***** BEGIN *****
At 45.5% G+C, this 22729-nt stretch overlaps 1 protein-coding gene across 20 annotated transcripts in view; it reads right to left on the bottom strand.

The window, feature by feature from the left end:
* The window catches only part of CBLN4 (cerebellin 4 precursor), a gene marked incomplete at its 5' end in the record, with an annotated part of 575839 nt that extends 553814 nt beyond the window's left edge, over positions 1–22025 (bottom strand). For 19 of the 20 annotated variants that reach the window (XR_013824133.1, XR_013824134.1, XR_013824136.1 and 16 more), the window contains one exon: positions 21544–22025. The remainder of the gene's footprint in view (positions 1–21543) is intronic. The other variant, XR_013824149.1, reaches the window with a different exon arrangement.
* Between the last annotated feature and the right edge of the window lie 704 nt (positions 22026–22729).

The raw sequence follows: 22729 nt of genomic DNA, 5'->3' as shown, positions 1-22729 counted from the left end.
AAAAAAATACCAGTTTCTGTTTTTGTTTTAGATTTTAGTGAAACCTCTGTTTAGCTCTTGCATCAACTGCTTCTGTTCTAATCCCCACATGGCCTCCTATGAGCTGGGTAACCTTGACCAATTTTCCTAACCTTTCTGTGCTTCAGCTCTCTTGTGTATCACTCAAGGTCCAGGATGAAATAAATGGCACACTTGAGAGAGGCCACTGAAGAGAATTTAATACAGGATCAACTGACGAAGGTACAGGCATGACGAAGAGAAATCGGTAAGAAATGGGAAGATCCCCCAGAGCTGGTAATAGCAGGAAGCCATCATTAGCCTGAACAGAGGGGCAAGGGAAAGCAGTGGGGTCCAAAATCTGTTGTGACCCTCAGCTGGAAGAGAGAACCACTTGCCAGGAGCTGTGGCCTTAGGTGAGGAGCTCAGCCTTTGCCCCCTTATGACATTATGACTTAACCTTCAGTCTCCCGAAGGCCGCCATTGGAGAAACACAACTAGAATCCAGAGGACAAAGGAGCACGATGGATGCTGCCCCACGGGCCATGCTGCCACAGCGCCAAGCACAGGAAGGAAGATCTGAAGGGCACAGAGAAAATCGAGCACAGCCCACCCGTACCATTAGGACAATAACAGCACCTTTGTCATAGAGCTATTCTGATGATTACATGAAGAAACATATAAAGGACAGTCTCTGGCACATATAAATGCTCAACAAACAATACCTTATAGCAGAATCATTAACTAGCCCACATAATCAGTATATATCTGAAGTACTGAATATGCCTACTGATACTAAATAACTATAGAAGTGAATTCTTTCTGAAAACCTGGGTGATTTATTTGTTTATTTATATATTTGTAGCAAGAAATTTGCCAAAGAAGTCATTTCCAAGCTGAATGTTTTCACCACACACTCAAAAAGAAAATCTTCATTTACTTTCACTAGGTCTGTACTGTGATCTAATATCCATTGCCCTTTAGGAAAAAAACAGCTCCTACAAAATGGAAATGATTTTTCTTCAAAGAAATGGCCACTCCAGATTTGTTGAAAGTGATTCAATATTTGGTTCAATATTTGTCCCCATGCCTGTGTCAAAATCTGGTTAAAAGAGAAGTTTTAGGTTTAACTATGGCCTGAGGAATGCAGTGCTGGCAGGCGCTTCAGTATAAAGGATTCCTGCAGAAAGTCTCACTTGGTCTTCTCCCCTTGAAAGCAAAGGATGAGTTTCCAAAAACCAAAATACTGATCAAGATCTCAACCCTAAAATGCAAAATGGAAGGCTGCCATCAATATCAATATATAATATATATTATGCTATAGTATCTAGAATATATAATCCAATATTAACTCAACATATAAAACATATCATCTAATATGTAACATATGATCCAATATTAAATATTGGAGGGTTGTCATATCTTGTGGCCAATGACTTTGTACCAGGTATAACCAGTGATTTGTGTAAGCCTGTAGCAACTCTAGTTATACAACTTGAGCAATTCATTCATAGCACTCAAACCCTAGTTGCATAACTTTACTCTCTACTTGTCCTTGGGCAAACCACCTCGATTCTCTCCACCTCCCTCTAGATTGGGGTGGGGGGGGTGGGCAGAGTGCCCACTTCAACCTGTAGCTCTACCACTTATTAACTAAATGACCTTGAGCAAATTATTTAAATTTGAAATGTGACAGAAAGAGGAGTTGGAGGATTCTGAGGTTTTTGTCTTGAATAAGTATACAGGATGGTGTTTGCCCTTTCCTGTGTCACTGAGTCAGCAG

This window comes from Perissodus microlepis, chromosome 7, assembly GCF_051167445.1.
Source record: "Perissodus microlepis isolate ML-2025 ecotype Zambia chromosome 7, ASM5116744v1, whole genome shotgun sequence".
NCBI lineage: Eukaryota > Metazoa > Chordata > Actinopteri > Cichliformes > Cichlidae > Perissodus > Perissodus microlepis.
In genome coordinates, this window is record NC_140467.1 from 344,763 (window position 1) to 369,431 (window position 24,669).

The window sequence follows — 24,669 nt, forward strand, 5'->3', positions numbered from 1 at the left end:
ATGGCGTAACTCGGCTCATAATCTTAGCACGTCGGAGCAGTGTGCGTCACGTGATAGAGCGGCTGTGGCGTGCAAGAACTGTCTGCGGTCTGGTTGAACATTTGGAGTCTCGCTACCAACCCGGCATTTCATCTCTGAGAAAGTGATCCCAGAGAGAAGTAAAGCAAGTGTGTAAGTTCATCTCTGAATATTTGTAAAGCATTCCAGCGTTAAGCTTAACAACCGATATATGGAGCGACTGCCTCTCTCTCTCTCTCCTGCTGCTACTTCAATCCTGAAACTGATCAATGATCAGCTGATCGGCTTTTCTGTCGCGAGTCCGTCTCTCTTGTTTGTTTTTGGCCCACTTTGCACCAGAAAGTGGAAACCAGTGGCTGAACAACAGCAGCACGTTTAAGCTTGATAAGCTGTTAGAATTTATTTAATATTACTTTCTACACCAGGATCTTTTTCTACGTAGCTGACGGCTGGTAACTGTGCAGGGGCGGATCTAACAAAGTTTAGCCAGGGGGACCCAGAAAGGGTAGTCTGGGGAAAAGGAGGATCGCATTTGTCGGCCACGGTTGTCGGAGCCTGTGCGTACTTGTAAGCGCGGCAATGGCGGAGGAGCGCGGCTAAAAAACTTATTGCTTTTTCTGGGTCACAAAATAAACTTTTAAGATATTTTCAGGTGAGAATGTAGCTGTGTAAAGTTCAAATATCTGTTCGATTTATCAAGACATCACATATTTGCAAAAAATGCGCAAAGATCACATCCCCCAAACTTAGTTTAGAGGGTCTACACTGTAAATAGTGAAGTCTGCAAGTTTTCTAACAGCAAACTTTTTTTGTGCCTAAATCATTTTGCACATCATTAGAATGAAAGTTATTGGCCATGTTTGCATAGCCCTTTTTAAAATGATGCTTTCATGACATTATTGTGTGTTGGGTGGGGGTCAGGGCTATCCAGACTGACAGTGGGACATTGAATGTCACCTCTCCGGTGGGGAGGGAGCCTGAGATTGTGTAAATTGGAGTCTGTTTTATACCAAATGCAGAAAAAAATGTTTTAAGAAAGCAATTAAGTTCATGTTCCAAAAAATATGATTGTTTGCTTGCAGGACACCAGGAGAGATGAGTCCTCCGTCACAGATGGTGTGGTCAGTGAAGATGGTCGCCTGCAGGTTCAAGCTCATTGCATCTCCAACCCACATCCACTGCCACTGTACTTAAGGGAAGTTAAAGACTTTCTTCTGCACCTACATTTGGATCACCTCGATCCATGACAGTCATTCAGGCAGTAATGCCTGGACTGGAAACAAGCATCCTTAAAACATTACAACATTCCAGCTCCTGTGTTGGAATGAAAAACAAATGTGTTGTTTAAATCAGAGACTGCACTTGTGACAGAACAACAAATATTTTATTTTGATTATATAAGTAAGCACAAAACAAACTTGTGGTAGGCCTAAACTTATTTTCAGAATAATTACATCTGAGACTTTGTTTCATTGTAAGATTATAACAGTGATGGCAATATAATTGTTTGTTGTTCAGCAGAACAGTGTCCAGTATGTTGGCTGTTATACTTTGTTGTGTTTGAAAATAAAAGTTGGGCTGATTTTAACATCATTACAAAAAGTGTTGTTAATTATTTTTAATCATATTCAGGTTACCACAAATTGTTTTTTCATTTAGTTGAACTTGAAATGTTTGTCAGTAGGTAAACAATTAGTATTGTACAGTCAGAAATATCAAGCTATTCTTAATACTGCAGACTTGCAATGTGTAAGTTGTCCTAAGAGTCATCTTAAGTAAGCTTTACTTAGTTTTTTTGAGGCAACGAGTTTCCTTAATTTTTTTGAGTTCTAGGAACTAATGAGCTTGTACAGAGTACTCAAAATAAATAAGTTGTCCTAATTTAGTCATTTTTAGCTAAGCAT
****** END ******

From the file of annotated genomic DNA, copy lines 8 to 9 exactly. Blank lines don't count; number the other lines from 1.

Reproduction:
Source record: "Perissodus microlepis isolate ML-2025 ecotype Zambia chromosome 7, ASM5116744v1, whole genome shotgun sequence".
NCBI lineage: Eukaryota > Metazoa > Chordata > Actinopteri > Cichliformes > Cichlidae > Perissodus > Perissodus microlepis.